So I sent a cover letter and résumé to both Letterman and Conan. A few months later I got a call from both of their internship coordinators. I had been accepted for interviews. After going to New York, and meeting with both coordinators, I was offered both internships. I was beside myself. I felt so lucky and honored. But mainly relieved: My future kids would get the private education they needed. All I had to do was choose which internship to take. But I am not a decision-making type person. I once remained in the coat section of Bloomingdale’s for a solid six hours, debating between five equally unattractive bulbous down jackets. I ended up buying all five, with the intention of taking them home, trying them on for each and every one of my friends, and then returning four. But even after a month, after every pro and con had been weighed, I was still undecided. In my paralysis I was forced to return the entire bunch and I got sick all winter because of my lack of protection against biting winds.
Anyway, I simply didn’t have what I considered to be enough information about Letterman or Conan to make a totally informed decision. Letterman’s internship program started a day before Conan’s, so I figured I’d start at Letterman, see how it was, and then decide. So Monday morning at 10:00 A.M. I showed up at Letterman’s offices, put on a cool Letterman ID pin, and introduced myself to the other interns. All day I eagerly faxed and copied and collated. As I left I was told that the executive producer had once been an intern — just what I needed to hear. Yet I still needed one day at Conan — one day. So I could properly compare. The education of my future children depended on it.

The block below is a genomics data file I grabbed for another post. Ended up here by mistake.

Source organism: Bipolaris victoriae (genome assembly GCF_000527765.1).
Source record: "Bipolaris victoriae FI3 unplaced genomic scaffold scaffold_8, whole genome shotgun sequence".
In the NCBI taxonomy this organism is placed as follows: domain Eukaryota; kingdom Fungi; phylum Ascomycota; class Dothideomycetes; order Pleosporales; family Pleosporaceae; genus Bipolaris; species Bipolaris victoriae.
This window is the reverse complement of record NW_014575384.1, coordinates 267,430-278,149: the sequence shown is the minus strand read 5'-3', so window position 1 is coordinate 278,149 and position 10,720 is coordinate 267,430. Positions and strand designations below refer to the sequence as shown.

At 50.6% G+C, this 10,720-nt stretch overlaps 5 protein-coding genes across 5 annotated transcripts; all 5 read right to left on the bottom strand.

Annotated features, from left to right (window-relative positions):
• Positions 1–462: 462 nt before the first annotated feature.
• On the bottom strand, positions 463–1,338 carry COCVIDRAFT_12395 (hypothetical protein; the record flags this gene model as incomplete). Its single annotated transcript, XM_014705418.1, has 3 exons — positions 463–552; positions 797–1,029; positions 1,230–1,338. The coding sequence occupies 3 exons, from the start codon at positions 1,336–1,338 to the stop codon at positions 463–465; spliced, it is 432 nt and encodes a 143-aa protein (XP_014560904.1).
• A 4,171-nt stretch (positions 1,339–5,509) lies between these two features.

So Tuesday morning I woke up at 9:00 A.M. and called Letterman’s middle-aged internship coordinator. I’m not a liar, really, I’ve always hated lying, but in this case it was a necessary evil. I went ahead and told her I needed the day off — I was feeling a bit sick. She understood and told me to rest up and feel better. I thanked her and headed straight to Conan’s offices to start their internship program.